Merkel calls for closer ties between Russia and NATO
Putin still believes NATO expansion would be a direct threat to Russia
German Chancellor Angela Merkel has urged more cooperation and dialogue between Russia and NATO at a meeting of the military alliance in Berli, according to Deutsche Welle.
Speaking at NATO`s spring parliamentary assembly in Berlin late Monday, May 26, Merkel called for closer ties between Moscow and the western military alliance.
"There is a fundamental interest in intensifying NATO-Russian cooperation," Merkel said.
"For the first time in years we have had a Russia-NATO summit (at Bucharest in April). If we don`t talk to each other it is no wonder when there are prejudices," Merkel said.
The German chancellor called for more regular NATO-Russia summits, "not in order to give Russia a say (in NATO affairs) but in order to appreciate each other`s fears and interests."
Relations between Russia and NATO have been frosty in recent months in light of the military alliance`s proposed expansion into the Balkans and eastwards to Ukraine and Georgia.
Moscow remains deeply suspicious about NATO`s push into former Soviet territory. The official line from NATO is that membership in the alliance brings with it stability and security.
Despite attempted conciliation during a recent bilateral summit with US President George W. Bush, former Russian Premier Vladimir Putin still believes NATO expansion into Ukraine and Georgia would be a direct threat to Russia.
"The appearance of a powerful military bloc on our borders will be taken by Russia as a direct threat to the security of our country," Putin said at the NATO summit in Bucharest last month.
He also challenged NATO`s argument that Russia would benefit from having stable, Western-backed democracies as neighbors. "The entry of Latvia into NATO has not changed a thing for those hundreds of thousands of people," Putin said. "NATO is not a democratizer."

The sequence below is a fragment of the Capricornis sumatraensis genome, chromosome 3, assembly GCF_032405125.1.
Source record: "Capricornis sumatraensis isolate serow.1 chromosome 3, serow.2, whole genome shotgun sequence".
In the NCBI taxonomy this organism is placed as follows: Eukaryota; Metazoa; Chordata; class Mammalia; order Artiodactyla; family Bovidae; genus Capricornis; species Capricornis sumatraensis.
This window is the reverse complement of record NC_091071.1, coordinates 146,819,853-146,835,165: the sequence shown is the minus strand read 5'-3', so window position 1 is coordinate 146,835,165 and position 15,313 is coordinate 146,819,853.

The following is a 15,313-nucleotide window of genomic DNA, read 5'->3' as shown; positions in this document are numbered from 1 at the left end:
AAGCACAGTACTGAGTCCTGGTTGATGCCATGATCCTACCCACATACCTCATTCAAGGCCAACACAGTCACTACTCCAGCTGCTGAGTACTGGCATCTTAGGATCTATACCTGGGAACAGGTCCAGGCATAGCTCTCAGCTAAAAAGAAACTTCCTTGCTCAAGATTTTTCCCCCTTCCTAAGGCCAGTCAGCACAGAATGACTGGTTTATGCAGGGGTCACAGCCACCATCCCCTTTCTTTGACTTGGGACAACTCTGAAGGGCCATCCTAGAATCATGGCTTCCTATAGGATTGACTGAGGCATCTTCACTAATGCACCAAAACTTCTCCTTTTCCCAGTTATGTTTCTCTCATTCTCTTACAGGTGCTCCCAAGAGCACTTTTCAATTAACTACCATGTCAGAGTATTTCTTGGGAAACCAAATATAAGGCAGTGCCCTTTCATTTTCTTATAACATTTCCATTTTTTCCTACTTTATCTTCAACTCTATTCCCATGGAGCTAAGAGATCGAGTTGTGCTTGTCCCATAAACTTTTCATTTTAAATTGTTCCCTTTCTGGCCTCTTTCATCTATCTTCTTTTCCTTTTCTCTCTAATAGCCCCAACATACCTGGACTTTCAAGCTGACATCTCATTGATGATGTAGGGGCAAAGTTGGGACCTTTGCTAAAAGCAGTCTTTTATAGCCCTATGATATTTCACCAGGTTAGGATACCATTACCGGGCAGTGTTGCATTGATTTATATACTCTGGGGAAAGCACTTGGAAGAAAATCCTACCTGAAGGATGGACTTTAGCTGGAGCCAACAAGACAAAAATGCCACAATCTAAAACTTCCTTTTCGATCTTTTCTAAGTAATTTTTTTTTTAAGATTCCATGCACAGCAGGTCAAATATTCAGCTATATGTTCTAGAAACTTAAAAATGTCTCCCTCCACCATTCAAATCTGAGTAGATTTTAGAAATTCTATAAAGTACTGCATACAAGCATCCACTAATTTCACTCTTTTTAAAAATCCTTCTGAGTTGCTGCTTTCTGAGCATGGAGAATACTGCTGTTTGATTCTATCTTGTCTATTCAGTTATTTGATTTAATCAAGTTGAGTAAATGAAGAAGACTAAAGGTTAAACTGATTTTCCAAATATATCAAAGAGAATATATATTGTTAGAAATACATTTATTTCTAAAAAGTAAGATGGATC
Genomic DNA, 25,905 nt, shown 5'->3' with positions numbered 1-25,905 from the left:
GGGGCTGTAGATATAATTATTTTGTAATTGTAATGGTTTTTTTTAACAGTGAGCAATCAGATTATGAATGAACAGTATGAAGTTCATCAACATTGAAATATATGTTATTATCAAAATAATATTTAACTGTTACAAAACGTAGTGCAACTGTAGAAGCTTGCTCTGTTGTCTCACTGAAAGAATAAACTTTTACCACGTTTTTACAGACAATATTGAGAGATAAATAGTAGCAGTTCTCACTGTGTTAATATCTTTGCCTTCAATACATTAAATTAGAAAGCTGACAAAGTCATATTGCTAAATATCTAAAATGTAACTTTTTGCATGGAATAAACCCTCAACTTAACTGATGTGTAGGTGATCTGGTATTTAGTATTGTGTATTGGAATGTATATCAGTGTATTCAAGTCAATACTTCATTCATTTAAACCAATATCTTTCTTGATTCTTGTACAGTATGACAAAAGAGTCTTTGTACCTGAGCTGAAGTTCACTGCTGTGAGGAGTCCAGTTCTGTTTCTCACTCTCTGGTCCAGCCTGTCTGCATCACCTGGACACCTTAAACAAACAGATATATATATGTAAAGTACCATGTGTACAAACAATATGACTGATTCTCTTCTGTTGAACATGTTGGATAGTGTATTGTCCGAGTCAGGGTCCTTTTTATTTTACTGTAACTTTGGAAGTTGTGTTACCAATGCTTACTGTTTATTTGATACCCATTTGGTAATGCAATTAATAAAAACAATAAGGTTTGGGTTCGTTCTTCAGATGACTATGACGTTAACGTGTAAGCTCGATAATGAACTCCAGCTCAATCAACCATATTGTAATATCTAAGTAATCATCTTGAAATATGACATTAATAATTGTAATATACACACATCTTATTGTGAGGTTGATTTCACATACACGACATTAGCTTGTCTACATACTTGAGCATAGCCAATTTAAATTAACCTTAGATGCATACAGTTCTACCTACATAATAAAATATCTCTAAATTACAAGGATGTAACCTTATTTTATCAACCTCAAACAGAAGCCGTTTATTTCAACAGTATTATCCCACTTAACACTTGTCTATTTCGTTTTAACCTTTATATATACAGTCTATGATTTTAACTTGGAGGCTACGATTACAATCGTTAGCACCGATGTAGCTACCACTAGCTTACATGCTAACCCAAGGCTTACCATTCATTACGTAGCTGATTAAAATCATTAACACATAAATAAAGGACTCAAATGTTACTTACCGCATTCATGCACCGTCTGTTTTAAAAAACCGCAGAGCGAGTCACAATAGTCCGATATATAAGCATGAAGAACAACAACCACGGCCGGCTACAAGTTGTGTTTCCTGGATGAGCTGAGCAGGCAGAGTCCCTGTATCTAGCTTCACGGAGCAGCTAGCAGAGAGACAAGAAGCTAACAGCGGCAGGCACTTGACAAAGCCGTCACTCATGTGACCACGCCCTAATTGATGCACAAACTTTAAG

New EU pact with Russia
Merkel added on Monday that talks on US plans for a missile defence shield in eastern Europe, a project bitterly opposed by Moscow, are "of the highest importance."
The missile shield is one of several key issues along with tensions over Georgia expected to come up in talks when new Russian President Dmitry Medvedev visits Germany at the beginning of June.
Merkel`s comments came on the same day that the European Union gave the go-ahead for a new pact with Russia after 18 months of delay.
The new partnership agreement would cover political and economic ties, including energy and trade.
The talks are likely to address issues such as security of energy supplies and human rights.
The EU hopes to launch the talks formally at an EU-Russia summit in Siberia next month.
While the EU is hoping to make a fresh start with Russia under its new President, Dmitry Medvedev, the talks are likely to be long and difficult.
Although trade between Russia and EU states has boomed in recent years, the political relationship has become increasingly strained.
"Negotiations will certainly not be easy. They will be complex negotiations. I don`t want to speculate at this moment, but I think they will take quite some time," the EU`s External Relations Commissioner Benita Ferrero-Waldner said.